Wave of Campaigns
Time period notes
The end-date is quite arbitrary. The sit-ins stopped after August 27th, although one newspaper article suggests that they may have continued again the next fall. On the 28th or 29th, activists started a boycott, but it is not known when the boycott ended. As a result, I have marked November 5 as the end date, because it seems that the campaign ended at some point that fall.
Additional methods (Timing Unknown)
Notes on Methods
Involvement of social elites
Nonviolent responses of opponent
Groups in 1st Segment
Success in achieving specific demands/goals
Notes on outcomes
Jacksonville, Florida, in 1960 was a city with a population of about 372,600, located in the northeast corner of the state. Of that population, nearly 100,000, or 27%, were African Americans—one of the highest urban concentrations of African Americans in the South. However, despite this high population, a legal mandate segregated the lunch-counters of various downtown department stores. Mayor Haydon Burns endorsed the segregation, telling storeowners not to integrate, despite the fact that they were not all adverse to integration. Burns also denied requests for a bi-racial council to deal with race issues in the town, objecting that such an organization might lead to desegregation.
In response to the segregation, and also possibly to the refusal to negotiate, student activists began a campaign to sit-in at the segregated lunch counters. Students had staged the first sit-in on March 13, 1960, and a few other sit-ins over the course of the spring, but they had not gone well and the students stopped the effort quickly, as the mayor and the store managements fronted crippling opposition. However, they renewed the efforts over the summer, organizing a more enduring coalition that July. Considering the new structural organization and membership at this time, the sit-ins that came shortly thereafter mark the beginning of a new campaign that year, as separate from those that spring.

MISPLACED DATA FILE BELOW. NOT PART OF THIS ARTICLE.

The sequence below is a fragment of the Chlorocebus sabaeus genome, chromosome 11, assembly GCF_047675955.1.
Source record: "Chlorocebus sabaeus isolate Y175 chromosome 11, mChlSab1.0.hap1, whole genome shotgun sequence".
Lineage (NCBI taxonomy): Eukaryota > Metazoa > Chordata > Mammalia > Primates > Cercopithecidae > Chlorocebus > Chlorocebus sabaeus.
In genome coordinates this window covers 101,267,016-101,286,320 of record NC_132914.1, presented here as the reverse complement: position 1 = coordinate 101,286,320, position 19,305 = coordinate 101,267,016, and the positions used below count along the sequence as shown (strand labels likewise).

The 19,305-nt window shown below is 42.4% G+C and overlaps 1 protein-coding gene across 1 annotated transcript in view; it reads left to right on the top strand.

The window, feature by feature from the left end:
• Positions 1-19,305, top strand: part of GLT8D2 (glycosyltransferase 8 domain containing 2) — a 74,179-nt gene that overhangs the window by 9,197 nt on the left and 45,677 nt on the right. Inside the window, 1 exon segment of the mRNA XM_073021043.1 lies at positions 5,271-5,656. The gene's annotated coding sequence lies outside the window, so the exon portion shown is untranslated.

In the middle of July, the NAACP Youth Council, under the leadership of Youth Council President Rodney Hurst and Vice-President Alton Yates, started a survey of students from the local high school and Edward Waters College, marking the initial organization of the campaign. Although the sit-ins that spring had failed, they determined to continue their efforts and prepare for an action in mid-August. The local NAACP had a strong leader in Rutledge Pearson, a social studies teacher who taught his students to criticize the hypocrisy of segregation and an adviser and coordinator of the Youth Council. Pearson understood the power of an economic protest and started training sessions for students who wanted to stage sit-ins, which included know-your-rights training from attorneys and lectures by ministers on Christian principled nonviolence. However, although the organization emphasized the importance of nonviolent principles, they did not put significant effort into preparing for extreme violent confrontation.